The Shahsavan are a nomadic pastoralist tribe located in northwest Iran. These Azeri-Turkish speaking pastoralists migrate between their winter quarters, qishlaq, in the Mughan steppe of Azerbaijan, and their summer quarters, yeylaq, around Mount Sabalan, approximately one hundred fifty miles to the south.
The Shahsavan, unlike many other nomadic tribes in Iran, do not have just one recognized chief (khan). Instead the influential chiefs (begs) of the five or six principal tribes act as intermediaries with outside authorities. The Shahsavan begin their migration southward to Mount Sabalan (15,816 ft.) approximately 45 days after the spring equinox. The weather determines the exact timing of departure. The nomads usually spend three to four weeks covering the 150 miles between the winter and summer quarters. For the migration, several camps form a caravan consisting of 30-60 tents. A recognized leader organizes the migration of different groups in accordance with the movement of other sections of the tribe. Daily migration starts soon after midnight and continues until midday, when sun and heat prevent further travel. The flocks begin to move several hours before the caravan of camels and other pack animals. Camels transport the women, children, lambs, chickens, the wooden frame of the tent, and the colorfully woven luggage containers. The men ride horses or walk. By late morning, the caravans catch up with the flocks. Several men ride ahead to locate appropriate pastures and a camping site where the tribe will settle for the night. A day’s travel covers between six and ten miles.
Pack animals are unloaded upon arrival. The diverse vegetation of the region has created suitable rangelands for livestock to graze. The dome-shaped tents take only 45 minutes to set up. A circular crown is held up by a man, while 24 to 32 bent wooden rods are inserted into it; the frame stands like a giant spider. To give the tent lateral strength, woolen bands are wrapped around the frame, and a large wooden peg is driven into the ground under the crown to tie the tent down. Once assembled, the frame is covered by several sheets of thick felt, ketcha, which are tied to the frame and the ground. A lighter tent is set up by shepherds or families who do not have a larger one. Everyone is involved in setting up camp. Afterward women fetch water, prepare food, and shortly after sunset everyone goes to sleep. The next day begins soon after midnight.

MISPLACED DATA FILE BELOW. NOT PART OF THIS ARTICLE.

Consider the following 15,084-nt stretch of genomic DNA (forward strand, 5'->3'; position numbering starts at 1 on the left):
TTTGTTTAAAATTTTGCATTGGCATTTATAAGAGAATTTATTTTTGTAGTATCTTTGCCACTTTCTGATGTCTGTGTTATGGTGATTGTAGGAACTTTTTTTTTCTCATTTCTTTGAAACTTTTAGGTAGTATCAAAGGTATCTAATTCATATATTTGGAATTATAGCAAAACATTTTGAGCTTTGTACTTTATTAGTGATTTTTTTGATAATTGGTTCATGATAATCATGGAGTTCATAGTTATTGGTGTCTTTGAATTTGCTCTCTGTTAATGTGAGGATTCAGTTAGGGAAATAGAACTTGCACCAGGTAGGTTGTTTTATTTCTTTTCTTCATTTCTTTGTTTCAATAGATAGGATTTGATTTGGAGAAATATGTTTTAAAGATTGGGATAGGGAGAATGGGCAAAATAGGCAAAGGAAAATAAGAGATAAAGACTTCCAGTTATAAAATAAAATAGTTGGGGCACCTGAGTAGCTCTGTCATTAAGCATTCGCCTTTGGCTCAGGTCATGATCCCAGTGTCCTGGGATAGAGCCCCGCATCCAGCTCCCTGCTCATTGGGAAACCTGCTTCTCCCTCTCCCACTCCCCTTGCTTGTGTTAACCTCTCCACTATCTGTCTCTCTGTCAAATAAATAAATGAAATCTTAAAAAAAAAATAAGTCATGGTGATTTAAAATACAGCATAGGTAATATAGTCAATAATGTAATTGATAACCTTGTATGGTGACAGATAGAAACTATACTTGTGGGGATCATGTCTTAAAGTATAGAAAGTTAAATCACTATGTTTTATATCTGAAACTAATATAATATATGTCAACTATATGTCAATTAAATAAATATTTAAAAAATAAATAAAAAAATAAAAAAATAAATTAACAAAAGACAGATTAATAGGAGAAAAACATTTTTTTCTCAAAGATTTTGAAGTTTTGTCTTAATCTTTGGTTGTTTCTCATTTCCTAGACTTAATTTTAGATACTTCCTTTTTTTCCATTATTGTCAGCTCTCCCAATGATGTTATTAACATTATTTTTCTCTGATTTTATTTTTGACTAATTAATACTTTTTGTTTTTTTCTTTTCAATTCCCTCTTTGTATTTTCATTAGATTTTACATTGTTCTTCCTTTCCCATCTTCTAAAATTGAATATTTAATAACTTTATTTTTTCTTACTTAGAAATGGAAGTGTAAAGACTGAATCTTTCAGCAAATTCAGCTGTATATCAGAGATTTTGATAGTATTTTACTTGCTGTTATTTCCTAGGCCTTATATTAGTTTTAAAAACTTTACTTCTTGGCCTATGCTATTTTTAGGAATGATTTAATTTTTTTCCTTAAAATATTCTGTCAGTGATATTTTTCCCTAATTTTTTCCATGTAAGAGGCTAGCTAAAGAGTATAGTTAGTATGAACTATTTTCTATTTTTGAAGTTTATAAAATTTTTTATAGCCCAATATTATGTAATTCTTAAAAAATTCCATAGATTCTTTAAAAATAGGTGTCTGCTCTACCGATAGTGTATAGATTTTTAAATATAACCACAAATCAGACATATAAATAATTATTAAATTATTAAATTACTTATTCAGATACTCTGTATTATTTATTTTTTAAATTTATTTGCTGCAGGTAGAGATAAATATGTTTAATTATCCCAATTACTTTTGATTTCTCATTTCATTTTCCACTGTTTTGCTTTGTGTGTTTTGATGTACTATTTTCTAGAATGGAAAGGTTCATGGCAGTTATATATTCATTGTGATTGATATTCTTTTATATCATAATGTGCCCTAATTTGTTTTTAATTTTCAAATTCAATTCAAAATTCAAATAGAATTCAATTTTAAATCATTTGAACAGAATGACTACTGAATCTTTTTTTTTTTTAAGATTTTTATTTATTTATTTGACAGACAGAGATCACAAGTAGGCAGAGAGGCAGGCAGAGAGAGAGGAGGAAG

Shahsavan nomads traditionally raised flocks of sheep and goats, the former for milk and milk products, wool, and meat, the latter only in small numbers, mainly as flock leaders. They used camels, donkeys, and horses for transport. Most families raised chickens for eggs and meat, and a few kept cows. Every family had several fierce dogs, to guard the home and the animals against thieves and predators. Bread was their staple food. Some nomads had some settled relatives with whom they cooperated in a dual economy, sharing or exchanging pastoral for agricultural produce. Most, however, sold milk, wool and surplus animals to tradesmen in order to obtain wheat flour and other supplies. Some worked as hired shepherds, paid 5 percent of the animals they tended for every 6-month contract period. Others went to towns and villages seasonally for casual wage-labor. Itinerant peddlers visited most days, but householders went on shopping expeditions to town at least twice a year, e.g. during the migrations. Most purchases were made on credit, against next season’s pastoral produce. The wealthiest nomads raised flocks of sheep commercially, and owned shares in village lands as absentee landlords.
Women too had their elders (aq-birčak, “grey-hairs”), consulted privately by the male elders; among the women the female elders exercised influence in public, at feasts attended by guests from a wide range of communities. At feasts, men and women were segregated. While the men enjoyed music and other entertainment, in the women’s tent the elders discussed matters of importance to both men and women, such as marriage arrangements, disputes, and irregular behavior among community members or broader subjects bearing on economic and political affairs. They formed opinions and made decisions, which were then spread as the women returned home and told their menfolk and friends. This unusual information network among the women served a most important function for the society as a whole.
Shahsavan women produced a variety of colorful and intricate flat-woven rugs, storage bags and blankets, and some knotted pile carpets, but these were all for domestic use and figured prominently in girls’ trousseaux on marriage. In the 1970s, however, the international Oriental Carpet trade recognized that a whole category of what had previously been regarded as “Kurdish” or “Caucasian” tribal weavings were in fact made by Shahsavan nomads. Meanwhile, hard times and escalating prices forced many nomads to dispose of items never intended for sale. Since the Islamic Revolution, Shahsavan weavers have increasingly produced for the foreign market, adjusting their styles accordingly.